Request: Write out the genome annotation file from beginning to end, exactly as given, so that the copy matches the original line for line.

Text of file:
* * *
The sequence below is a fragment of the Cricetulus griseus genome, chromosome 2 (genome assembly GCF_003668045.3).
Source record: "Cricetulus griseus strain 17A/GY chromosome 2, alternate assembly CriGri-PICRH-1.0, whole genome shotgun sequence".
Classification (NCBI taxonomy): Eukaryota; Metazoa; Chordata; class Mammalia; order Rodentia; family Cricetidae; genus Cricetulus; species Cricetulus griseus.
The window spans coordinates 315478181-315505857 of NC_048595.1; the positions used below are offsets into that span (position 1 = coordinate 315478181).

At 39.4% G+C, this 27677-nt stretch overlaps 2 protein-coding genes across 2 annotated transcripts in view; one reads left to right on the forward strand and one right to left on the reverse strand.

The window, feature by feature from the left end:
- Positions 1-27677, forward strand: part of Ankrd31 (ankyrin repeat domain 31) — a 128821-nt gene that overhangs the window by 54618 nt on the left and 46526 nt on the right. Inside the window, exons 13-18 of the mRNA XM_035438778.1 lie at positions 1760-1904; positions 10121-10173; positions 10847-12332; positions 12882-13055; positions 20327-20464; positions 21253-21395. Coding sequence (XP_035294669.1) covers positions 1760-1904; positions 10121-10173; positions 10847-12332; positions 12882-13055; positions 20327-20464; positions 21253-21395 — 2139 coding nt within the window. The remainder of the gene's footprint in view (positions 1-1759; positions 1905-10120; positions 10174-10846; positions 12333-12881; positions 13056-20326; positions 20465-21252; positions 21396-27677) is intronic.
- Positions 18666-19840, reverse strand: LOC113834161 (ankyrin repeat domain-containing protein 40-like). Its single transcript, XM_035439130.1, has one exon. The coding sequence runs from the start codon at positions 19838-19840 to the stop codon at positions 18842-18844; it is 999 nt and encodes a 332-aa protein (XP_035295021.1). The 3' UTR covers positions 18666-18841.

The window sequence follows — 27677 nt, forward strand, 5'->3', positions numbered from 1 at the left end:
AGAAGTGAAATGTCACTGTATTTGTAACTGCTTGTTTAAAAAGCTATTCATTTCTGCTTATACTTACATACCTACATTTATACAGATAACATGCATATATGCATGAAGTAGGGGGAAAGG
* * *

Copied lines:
The sequence below is a fragment of the Cricetulus griseus genome, chromosome 2 (genome assembly GCF_003668045.3).
Source record: "Cricetulus griseus strain 17A/GY chromosome 2, alternate assembly CriGri-PICRH-1.0, whole genome shotgun sequence".
Classification (NCBI taxonomy): Eukaryota; Metazoa; Chordata; class Mammalia; order Rodentia; family Cricetidae; genus Cricetulus; species Cricetulus griseus.
The window spans coordinates 315478181-315505857 of NC_048595.1; the positions used below are offsets into that span (position 1 = coordinate 315478181).

At 39.4% G+C, this 27677-nt stretch overlaps 2 protein-coding genes across 2 annotated transcripts in view; one reads left to right on the forward strand and one right to left on the reverse strand.

The window, feature by feature from the left end:
- Positions 1-27677, forward strand: part of Ankrd31 (ankyrin repeat domain 31) — a 128821-nt gene that overhangs the window by 54618 nt on the left and 46526 nt on the right. Inside the window, exons 13-18 of the mRNA XM_035438778.1 lie at positions 1760-1904; positions 10121-10173; positions 10847-12332; positions 12882-13055; positions 20327-20464; positions 21253-21395. Coding sequence (XP_035294669.1) covers positions 1760-1904; positions 10121-10173; positions 10847-12332; positions 12882-13055; positions 20327-20464; positions 21253-21395 — 2139 coding nt within the window. The remainder of the gene's footprint in view (positions 1-1759; positions 1905-10120; positions 10174-10846; positions 12333-12881; positions 13056-20326; positions 20465-21252; positions 21396-27677) is intronic.
- Positions 18666-19840, reverse strand: LOC113834161 (ankyrin repeat domain-containing protein 40-like). Its single transcript, XM_035439130.1, has one exon. The coding sequence runs from the start codon at positions 19838-19840 to the stop codon at positions 18842-18844; it is 999 nt and encodes a 332-aa protein (XP_035295021.1). The 3' UTR covers positions 18666-18841.

The window sequence follows — 27677 nt, forward strand, 5'->3', positions numbered from 1 at the left end:
AGAAGTGAAATGTCACTGTATTTGTAACTGCTTGTTTAAAAAGCTATTCATTTCTGCTTATACTTACATACCTACATTTATACAGATAACATGCATATATGCATGAAGTAGGGGGAAAGG